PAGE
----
Bart Janssens wrote:
> On Thursday 20 November 2003 19:43, Timothy M. Shead wrote:
>>However, this is not a substitute for SDS preview within RenderMesh.
>>The point of RenderMesh is that it "renders" exactly what it sees
>>without interpretation - when you use your plugin to convert the SDS to
>>polygons, the downstream RenderMesh sees a collection of polygons, and
>>renders a collection of polygons. This is an improvement over what we
>>have now in OpenGL of course, but it is a step backwards for your final
>>render, because your RenderMan engine *also* gets a collection of
>>polygons, instead of an SDS.
> Yes, I had thought about that, but I was thinking of solving that by adding an
> option to RenderMesh to make it visible only in the editor. That way, only
> the cage would be passed on to the RenderMan engine and would be rendered
> using its own subdiv algorithm.
> I preferred this way, because putting the subdiv algorithm in RenderMesh would
> inevitably result in further changes to RenderMesh, like having options to
> separately control the appearance of cage and subdivided mesh.
> Of course in the end, the entire process would be transparent to the user,
> with the right RenderMesh objects appearing with default settings so only the
> cage is sent to the renderman engine, with "advanced" users having the option
> to manually choose what they want to be rendered.
One thing you may not be aware of is that RenderMesh incorporates its
own transformation matrix when rendering. This makes instancing
possible, i.e. you can take one battle-droid mesh and connect its output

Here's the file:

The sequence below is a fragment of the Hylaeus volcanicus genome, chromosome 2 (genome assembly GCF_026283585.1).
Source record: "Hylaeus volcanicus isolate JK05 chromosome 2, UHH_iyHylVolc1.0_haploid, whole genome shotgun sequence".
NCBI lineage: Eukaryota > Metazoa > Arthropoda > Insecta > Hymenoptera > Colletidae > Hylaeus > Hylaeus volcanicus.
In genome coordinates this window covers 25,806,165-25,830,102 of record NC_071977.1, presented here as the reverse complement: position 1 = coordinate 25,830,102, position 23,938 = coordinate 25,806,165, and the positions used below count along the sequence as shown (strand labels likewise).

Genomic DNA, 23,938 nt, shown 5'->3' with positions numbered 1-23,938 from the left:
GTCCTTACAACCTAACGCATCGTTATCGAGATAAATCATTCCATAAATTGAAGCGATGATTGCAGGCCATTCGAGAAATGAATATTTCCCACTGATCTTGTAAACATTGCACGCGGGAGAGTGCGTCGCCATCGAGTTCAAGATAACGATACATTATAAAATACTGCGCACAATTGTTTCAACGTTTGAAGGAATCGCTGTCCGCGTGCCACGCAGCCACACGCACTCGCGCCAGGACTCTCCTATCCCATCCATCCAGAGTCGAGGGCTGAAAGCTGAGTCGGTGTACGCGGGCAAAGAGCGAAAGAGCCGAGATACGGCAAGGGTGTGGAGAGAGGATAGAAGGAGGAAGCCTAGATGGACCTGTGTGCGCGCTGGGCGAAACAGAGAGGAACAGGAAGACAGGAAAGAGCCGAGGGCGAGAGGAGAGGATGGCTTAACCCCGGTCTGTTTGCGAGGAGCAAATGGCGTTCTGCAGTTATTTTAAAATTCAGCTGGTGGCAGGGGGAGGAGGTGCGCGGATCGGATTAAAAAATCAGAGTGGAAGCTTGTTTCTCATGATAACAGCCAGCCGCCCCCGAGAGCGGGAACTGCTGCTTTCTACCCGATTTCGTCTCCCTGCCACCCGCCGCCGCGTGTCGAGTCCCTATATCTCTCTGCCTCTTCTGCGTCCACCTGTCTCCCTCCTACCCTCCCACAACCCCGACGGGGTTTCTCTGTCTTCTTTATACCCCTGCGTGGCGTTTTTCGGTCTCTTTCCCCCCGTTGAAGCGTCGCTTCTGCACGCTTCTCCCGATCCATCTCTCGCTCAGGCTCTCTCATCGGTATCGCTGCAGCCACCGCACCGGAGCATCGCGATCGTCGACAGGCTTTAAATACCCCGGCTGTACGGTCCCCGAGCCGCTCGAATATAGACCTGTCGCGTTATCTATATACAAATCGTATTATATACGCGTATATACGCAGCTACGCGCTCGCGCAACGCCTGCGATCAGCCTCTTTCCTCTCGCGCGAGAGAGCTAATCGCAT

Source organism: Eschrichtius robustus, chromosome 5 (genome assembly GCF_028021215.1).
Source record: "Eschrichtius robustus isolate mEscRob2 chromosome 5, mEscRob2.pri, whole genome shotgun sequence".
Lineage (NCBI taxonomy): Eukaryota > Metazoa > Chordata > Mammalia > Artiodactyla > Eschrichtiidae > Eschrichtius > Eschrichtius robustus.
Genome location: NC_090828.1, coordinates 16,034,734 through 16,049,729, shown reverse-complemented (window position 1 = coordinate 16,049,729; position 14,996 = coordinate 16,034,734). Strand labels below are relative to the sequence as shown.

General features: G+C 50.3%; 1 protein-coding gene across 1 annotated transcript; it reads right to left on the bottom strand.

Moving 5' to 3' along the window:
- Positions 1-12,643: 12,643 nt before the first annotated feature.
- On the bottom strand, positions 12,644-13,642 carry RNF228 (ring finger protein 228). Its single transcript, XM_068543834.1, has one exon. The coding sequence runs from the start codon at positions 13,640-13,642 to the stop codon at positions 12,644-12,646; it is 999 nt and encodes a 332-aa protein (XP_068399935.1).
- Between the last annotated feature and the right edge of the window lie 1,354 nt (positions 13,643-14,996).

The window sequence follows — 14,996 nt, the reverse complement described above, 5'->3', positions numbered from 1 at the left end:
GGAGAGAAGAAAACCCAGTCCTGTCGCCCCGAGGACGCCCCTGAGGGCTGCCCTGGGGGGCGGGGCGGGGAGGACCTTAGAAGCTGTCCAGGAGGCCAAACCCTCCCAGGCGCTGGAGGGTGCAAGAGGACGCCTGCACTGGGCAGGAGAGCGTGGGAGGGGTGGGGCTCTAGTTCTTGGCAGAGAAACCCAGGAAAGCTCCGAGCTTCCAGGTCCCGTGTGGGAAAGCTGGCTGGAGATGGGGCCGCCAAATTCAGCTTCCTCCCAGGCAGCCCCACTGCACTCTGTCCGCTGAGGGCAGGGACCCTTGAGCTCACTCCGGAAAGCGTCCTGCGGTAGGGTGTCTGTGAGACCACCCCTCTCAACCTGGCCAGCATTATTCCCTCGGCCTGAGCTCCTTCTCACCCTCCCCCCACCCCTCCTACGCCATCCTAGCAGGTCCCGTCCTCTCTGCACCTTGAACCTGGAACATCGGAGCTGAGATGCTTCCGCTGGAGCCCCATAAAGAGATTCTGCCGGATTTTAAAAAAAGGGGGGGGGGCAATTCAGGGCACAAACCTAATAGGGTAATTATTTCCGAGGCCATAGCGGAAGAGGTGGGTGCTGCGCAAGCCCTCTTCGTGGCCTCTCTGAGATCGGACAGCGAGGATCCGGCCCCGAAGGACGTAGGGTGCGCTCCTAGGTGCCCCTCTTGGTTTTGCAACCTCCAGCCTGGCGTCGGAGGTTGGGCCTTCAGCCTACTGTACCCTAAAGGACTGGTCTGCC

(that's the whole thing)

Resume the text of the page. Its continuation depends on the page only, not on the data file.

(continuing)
to the inputs on a 1000 RenderMesh objects, each offset slightly from
the last, and you get a parade of droids with minimal overhead. So
conceptually if there are two RenderMesh objects it means the user wants
to see two different copies of something - this approach would introduce
problems with keeping the transformations for the two objects synchronized.
I anticipate that RenderMesh *will* end-up with a lot of different
properties that affect rendering - currently we have a large number of
hard-coded quantities that affect e.g. the fidelity of patches as drawn
with OpenGL. Plus there are many different ways to visualize a patch -
outlines, control hull, control points, UV curves, the surface itself,
combinations of the above, and-so-on. Also keep in mind that an
interactive preview of SDS benefits greatly from knowing details about
the viewing parameters - this allows you to adjust the quality of the
subdivision based on proximity to the camera, etc. You can see this
happening with our NURBS patches, BTW ... create a NurbsGrid object
(which still creates my backward "5" object for testing purposes), then
zoom the camera in-and-out and you can see how the level of subdivision
changes. This is why it is completely appropriate for
subdivision-for-purposes-of-preview to be integrated with the rest of
the UI layer.
Anyway, I'm looking forward to seeing your results!